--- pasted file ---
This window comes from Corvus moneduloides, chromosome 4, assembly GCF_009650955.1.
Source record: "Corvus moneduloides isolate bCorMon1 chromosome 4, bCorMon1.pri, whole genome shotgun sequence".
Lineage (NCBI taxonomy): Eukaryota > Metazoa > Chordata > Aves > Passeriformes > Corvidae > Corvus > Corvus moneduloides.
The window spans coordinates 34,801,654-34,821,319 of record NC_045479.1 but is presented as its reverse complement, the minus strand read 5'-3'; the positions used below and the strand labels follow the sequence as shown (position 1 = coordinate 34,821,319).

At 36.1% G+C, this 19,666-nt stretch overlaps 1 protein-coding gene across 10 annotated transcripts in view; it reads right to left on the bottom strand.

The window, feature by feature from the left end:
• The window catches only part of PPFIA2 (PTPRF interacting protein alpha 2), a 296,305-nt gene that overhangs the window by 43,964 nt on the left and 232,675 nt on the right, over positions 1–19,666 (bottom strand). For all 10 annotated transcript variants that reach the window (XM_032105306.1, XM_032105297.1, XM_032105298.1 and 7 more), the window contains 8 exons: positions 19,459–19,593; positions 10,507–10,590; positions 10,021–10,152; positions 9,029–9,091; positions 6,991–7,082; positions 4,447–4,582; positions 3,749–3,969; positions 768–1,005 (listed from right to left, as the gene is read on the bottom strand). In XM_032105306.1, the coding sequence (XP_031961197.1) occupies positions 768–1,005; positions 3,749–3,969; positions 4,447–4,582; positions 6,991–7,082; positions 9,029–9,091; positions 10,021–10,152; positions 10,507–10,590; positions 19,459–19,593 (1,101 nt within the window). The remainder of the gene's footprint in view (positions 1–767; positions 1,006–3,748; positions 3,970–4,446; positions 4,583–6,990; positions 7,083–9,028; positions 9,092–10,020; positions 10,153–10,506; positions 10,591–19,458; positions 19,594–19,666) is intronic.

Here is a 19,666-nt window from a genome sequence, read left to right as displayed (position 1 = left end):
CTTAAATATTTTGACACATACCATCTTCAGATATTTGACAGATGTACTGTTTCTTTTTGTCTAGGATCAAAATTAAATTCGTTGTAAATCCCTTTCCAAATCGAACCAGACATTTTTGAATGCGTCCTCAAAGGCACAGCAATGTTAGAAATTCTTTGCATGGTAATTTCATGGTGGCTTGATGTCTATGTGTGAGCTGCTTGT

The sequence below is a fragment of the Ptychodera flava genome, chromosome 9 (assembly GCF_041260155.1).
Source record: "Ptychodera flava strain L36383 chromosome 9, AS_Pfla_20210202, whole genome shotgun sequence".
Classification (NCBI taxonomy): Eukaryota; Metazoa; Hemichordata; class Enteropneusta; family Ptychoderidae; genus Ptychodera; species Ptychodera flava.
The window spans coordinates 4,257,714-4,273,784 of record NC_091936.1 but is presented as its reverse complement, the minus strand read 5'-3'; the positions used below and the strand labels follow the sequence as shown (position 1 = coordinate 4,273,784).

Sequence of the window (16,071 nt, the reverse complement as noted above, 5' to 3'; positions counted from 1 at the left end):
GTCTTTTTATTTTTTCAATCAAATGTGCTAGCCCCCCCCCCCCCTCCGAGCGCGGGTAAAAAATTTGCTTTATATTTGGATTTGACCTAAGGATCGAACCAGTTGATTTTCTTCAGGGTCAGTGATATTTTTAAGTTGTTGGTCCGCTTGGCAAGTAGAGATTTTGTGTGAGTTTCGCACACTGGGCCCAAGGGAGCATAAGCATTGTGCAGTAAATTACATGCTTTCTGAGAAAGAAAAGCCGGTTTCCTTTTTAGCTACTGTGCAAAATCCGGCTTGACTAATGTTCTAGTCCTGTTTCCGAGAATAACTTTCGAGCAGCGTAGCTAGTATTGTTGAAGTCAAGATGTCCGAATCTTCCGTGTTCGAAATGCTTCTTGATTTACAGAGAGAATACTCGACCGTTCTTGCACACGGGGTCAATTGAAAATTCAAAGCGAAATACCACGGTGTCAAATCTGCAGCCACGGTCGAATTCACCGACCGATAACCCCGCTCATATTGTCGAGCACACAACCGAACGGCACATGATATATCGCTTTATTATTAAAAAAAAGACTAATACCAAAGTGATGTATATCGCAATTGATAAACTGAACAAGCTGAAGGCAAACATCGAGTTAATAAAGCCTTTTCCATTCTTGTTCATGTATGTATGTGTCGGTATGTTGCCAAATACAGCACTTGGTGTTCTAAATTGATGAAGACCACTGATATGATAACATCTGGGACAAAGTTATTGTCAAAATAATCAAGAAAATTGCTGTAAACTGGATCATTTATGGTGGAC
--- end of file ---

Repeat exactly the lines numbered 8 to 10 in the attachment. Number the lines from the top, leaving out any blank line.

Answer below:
Here is a 19,666-nt window from a genome sequence, read left to right as displayed (position 1 = left end):
CTTAAATATTTTGACACATACCATCTTCAGATATTTGACAGATGTACTGTTTCTTTTTGTCTAGGATCAAAATTAAATTCGTTGTAAATCCCTTTCCAAATCGAACCAGACATTTTTGAATGCGTCCTCAAAGGCACAGCAATGTTAGAAATTCTTTGCATGGTAATTTCATGGTGGCTTGATGTCTATGTGTGAGCTGCTTGT

The sequence below is a fragment of the Ptychodera flava genome, chromosome 9 (assembly GCF_041260155.1).